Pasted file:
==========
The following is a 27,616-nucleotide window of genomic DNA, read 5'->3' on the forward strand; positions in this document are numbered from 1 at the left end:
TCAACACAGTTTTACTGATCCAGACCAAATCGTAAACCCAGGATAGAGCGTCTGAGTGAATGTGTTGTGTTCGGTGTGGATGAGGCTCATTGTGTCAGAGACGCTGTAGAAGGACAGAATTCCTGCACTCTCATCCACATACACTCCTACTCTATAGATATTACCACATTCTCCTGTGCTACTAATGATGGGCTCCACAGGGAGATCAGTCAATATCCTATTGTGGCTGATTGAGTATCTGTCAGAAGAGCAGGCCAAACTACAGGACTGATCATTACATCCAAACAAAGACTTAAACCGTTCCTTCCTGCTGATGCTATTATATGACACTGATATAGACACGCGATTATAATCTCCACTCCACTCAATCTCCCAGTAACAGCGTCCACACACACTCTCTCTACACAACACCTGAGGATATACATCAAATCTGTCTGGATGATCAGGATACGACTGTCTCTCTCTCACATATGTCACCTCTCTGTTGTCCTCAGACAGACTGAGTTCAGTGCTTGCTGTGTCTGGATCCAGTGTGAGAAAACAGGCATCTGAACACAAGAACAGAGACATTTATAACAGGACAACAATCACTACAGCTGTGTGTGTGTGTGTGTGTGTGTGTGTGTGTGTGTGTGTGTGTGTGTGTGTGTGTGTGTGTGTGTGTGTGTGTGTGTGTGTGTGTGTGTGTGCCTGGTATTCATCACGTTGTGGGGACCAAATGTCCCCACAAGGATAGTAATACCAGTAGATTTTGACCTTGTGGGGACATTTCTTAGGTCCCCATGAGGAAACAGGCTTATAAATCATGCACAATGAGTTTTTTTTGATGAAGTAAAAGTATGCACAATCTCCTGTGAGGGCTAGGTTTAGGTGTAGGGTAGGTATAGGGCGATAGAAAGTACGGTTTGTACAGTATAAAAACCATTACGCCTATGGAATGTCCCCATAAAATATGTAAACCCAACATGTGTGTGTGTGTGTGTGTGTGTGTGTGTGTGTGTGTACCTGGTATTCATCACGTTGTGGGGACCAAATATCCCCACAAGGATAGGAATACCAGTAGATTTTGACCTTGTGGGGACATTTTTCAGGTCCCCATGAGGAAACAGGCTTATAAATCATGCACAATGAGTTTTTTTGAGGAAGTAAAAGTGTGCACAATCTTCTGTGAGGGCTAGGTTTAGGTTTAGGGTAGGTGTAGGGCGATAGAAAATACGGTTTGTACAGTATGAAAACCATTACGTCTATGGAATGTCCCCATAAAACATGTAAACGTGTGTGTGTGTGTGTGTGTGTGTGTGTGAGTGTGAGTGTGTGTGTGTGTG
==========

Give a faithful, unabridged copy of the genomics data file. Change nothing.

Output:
The following is a 27,616-nucleotide window of genomic DNA, read 5'->3' on the forward strand; positions in this document are numbered from 1 at the left end:
TCAACACAGTTTTACTGATCCAGACCAAATCGTAAACCCAGGATAGAGCGTCTGAGTGAATGTGTTGTGTTCGGTGTGGATGAGGCTCATTGTGTCAGAGACGCTGTAGAAGGACAGAATTCCTGCACTCTCATCCACATACACTCCTACTCTATAGATATTACCACATTCTCCTGTGCTACTAATGATGGGCTCCACAGGGAGATCAGTCAATATCCTATTGTGGCTGATTGAGTATCTGTCAGAAGAGCAGGCCAAACTACAGGACTGATCATTACATCCAAACAAAGACTTAAACCGTTCCTTCCTGCTGATGCTATTATATGACACTGATATAGACACGCGATTATAATCTCCACTCCACTCAATCTCCCAGTAACAGCGTCCACACACACTCTCTCTACACAACACCTGAGGATATACATCAAATCTGTCTGGATGATCAGGATACGACTGTCTCTCTCTCACATATGTCACCTCTCTGTTGTCCTCAGACAGACTGAGTTCAGTGCTTGCTGTGTCTGGATCCAGTGTGAGAAAACAGGCATCTGAACACAAGAACAGAGACATTTATAACAGGACAACAATCACTACAGCTGTGTGTGTGTGTGTGTGTGTGTGTGTGTGTGTGTGTGTGTGTGTGTGTGTGTGTGTGTGTGTGTGTGTGTGTGTGTGTGTGTGTGTGTGTGCCTGGTATTCATCACGTTGTGGGGACCAAATGTCCCCACAAGGATAGTAATACCAGTAGATTTTGACCTTGTGGGGACATTTCTTAGGTCCCCATGAGGAAACAGGCTTATAAATCATGCACAATGAGTTTTTTTTGATGAAGTAAAAGTATGCACAATCTCCTGTGAGGGCTAGGTTTAGGTGTAGGGTAGGTATAGGGCGATAGAAAGTACGGTTTGTACAGTATAAAAACCATTACGCCTATGGAATGTCCCCATAAAATATGTAAACCCAACATGTGTGTGTGTGTGTGTGTGTGTGTGTGTGTGTGTGTACCTGGTATTCATCACGTTGTGGGGACCAAATATCCCCACAAGGATAGGAATACCAGTAGATTTTGACCTTGTGGGGACATTTTTCAGGTCCCCATGAGGAAACAGGCTTATAAATCATGCACAATGAGTTTTTTTGAGGAAGTAAAAGTGTGCACAATCTTCTGTGAGGGCTAGGTTTAGGTTTAGGGTAGGTGTAGGGCGATAGAAAATACGGTTTGTACAGTATGAAAACCATTACGTCTATGGAATGTCCCCATAAAACATGTAAACGTGTGTGTGTGTGTGTGTGTGTGTGTGTGAGTGTGAGTGTGTGTGTGTGTG